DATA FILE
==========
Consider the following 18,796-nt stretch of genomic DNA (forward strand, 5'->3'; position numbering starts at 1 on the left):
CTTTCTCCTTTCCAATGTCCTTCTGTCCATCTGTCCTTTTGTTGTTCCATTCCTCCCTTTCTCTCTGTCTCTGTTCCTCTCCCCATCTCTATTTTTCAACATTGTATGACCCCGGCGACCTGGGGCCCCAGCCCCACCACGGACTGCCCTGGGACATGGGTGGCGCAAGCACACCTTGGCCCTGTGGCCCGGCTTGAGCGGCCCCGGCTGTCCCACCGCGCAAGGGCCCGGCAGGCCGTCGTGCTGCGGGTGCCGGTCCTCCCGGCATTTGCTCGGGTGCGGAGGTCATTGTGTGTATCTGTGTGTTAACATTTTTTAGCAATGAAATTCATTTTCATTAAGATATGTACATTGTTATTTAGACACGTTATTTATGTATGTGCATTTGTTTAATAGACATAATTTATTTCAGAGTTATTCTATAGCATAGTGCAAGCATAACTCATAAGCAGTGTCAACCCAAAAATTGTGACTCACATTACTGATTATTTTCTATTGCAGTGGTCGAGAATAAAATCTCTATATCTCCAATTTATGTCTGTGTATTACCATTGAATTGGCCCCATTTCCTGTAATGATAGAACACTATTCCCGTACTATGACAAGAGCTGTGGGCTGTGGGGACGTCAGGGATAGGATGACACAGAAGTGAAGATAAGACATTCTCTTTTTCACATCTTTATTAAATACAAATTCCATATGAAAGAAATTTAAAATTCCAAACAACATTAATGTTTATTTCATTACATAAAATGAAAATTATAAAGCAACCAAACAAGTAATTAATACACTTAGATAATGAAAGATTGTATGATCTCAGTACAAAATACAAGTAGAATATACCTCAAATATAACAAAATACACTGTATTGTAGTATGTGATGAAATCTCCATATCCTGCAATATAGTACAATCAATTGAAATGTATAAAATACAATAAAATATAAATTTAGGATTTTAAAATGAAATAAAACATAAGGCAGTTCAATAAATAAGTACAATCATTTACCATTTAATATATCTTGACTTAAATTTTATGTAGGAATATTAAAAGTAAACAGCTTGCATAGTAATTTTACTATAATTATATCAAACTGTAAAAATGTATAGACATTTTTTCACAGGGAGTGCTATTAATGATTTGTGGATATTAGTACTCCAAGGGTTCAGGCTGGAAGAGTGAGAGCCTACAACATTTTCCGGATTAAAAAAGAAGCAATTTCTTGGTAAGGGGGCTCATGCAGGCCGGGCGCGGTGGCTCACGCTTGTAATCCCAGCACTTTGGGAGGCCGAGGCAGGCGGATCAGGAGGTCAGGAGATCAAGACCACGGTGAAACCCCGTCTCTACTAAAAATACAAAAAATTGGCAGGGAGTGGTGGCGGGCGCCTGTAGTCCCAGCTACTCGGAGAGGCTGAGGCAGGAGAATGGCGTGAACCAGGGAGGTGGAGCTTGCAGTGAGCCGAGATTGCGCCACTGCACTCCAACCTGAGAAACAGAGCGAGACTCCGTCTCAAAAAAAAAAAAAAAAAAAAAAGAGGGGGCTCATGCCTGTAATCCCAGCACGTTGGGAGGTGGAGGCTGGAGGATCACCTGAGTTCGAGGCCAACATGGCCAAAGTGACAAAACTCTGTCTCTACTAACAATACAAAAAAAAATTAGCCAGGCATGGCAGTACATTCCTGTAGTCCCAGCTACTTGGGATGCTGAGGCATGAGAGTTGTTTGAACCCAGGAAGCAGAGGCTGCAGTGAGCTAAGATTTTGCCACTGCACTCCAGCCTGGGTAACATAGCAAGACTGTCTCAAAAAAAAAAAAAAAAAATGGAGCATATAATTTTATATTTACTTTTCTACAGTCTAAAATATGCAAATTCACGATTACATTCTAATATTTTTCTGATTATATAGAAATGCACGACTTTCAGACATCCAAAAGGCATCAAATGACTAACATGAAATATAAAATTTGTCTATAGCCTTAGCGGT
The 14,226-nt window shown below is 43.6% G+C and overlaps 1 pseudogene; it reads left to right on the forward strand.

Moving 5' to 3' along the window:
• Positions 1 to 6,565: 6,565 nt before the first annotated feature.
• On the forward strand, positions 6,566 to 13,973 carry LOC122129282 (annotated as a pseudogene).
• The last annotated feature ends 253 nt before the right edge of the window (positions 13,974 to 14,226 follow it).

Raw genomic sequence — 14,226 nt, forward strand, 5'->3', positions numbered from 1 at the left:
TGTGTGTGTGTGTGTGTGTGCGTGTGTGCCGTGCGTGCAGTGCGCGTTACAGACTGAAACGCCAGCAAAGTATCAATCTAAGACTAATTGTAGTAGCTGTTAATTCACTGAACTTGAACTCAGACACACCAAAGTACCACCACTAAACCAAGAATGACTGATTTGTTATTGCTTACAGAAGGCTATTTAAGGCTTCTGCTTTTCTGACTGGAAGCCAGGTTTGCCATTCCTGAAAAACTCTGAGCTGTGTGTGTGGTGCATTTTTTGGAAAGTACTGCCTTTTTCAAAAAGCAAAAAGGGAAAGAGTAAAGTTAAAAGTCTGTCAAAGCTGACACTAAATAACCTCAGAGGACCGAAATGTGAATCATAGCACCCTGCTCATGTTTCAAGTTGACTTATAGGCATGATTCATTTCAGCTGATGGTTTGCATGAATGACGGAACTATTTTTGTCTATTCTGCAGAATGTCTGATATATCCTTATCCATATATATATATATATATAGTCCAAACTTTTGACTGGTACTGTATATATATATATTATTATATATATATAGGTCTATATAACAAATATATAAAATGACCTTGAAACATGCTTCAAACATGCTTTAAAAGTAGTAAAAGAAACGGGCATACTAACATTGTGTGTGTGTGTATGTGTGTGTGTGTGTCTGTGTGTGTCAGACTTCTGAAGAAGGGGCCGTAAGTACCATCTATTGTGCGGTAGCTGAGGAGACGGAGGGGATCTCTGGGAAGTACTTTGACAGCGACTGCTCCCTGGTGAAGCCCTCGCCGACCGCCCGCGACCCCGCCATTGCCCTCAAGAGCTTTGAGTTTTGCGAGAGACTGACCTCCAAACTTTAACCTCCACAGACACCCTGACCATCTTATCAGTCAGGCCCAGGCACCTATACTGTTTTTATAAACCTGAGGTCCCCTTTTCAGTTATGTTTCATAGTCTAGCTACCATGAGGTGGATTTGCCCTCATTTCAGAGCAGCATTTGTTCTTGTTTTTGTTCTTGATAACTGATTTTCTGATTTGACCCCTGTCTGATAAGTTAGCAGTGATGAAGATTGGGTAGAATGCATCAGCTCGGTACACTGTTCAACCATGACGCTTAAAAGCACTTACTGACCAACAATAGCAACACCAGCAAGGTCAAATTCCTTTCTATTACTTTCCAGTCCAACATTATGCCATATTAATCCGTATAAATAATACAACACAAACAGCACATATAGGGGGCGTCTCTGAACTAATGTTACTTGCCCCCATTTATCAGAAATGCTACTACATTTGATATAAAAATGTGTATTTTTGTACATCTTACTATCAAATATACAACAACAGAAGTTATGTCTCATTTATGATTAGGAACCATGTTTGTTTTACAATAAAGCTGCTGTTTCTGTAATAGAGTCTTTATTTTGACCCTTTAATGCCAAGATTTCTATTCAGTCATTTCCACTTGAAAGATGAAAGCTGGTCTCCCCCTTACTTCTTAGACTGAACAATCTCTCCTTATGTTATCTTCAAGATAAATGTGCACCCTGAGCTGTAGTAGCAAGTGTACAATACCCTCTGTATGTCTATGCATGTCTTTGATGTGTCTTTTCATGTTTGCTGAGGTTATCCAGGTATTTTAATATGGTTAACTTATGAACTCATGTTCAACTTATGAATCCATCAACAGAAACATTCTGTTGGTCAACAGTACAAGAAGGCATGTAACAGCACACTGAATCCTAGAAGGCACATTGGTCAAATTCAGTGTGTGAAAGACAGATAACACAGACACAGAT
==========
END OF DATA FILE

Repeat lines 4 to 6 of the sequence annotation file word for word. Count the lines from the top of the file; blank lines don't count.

Moving 5' to 3' along the window:
• Positions 1 to 6,565: 6,565 nt before the first annotated feature.
• On the forward strand, positions 6,566 to 13,973 carry LOC122129282 (annotated as a pseudogene).